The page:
• Greene S.K.
      • Kulldorff M.
      • Lewis E.M.
      • et al.
      Near real-time surveillance for influenza vaccine safety: proof-of-concept in the Vaccine Safety Datalink project.
      The self-controlled risk interval design examined whether the risk of adverse events in the risk interval after vaccination was greater than in a comparison interval in the same individual. For most adverse events, a pre-vaccination comparison interval was used to facilitate timely analyses. Because some patients may delay or forgo routine influenza vaccination shortly after experiencing an illness, otherwise known as the healthy vaccinee effect, the pre-comparison interval excluded the 14 days prior to vaccination.
      • Virtanen M.
      • Peltola H.
      • Paunio M.
      • Heinonen O.P.
      Day-to-day reactogenicity and the healthy vaccinee effect of measles-mumps-rubella vaccination.
      For certain adverse events with short risk intervals (i.e., ≤15 days) where (1) a recent prior adverse event might preclude vaccination (i.e., allergic reaction and anaphylaxis) or (2) individuals might have an underlying condition that is also an indication for vaccination (i.e., seizure disorder), a comparison interval occurring after the risk interval was used. The self-controlled risk interval approach could not be used for timely surveillance of adverse events with longer risk intervals (i.e., 42 days), such as GBS, where using a comparison interval after the risk interval would be most appropriate. Selected outcomes, such as demyelinating disease, were divided into strata by age to evaluate the possibility of effect modification. All ages were combined for allergic adverse events because effect modification was less likely.
      Because there is wide variability in the timeliness of inpatient data, depending on whether data are derived from electronic medical record systems or medical claims data, inpatient data were included for each site only after an estimated 95% of data accrued, to ensure that comparisons between risk and comparison intervals were valid.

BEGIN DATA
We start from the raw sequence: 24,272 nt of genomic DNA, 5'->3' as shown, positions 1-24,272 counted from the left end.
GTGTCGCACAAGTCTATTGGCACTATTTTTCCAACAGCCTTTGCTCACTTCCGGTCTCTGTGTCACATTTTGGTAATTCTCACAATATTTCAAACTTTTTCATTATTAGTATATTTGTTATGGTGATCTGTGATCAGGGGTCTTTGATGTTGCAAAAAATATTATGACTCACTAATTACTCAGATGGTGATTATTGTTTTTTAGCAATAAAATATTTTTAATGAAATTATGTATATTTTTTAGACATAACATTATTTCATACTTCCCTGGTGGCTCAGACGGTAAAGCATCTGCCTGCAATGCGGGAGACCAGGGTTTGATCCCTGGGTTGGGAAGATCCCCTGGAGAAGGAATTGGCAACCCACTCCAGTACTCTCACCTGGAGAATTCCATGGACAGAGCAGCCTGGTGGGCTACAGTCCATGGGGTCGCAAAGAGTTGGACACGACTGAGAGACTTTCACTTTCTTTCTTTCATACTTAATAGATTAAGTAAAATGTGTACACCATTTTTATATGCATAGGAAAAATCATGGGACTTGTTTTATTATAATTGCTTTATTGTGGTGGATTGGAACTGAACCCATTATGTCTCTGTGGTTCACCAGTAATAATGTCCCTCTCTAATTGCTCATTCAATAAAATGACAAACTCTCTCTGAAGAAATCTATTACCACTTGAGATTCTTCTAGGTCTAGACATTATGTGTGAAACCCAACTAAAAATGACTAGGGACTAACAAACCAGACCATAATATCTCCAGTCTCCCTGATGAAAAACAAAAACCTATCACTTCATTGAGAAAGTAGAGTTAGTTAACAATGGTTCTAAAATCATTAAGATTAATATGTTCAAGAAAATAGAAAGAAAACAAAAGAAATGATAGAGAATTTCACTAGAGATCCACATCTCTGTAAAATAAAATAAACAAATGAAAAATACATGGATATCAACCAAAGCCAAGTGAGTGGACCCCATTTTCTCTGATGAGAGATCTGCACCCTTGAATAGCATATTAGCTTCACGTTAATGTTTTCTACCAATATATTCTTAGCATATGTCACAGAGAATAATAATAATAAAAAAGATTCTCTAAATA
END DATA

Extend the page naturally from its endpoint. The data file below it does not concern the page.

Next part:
• Greene S.K.
      • Kulldorff M.
      • Yin R.
      • et al.
      Near real-time vaccine safety surveillance with partially accrued data.
      Additionally, in order to conduct timely analyses, intervals were scaled appropriately. For example, if only 1 week of a 42-day risk interval had elapsed since vaccination, these data were compared to the corresponding first week of the 42-day comparison interval.
      To account for multiple testing, sequential statistical methods were used. The maximized sequential probability ratio test (MaxSPRT) uses a one-sided composite alternative hypothesis of excess risk in the exposed postvaccination interval.
      • Lieu T.A.
      • Kulldorff M.
      • Davis R.L.
      • et al.
      Real-time vaccine safety surveillance for the early detection of adverse events.
      • Kulldorff M.
      • Davis R.L.
      • Kolczak M.
      • Lewis E.M.
      • Lieu T.A.
      • Platt R.
      A maximized sequential probability ratio test for drug and vaccine safety surveillance.
      For the self-controlled risk interval design, the MaxSPRT was used based on a binomial probability model.
      • Kulldorff M.
      • Davis R.L.
      • Kolczak M.
      • Lewis E.M.
      • Lieu T.A.
      • Platt R.
      A maximized sequential probability ratio test for drug and vaccine safety surveillance.
      The null hypothesis assumes that the risk of an adverse event occurring during the risk interval is the same as the risk of it occurring during the comparison interval, scaled by the length of the intervals. For each adverse event and age group, “upper limits” and “critical values” using a one-tailed test and stringent alpha level of 0.01 were obtained.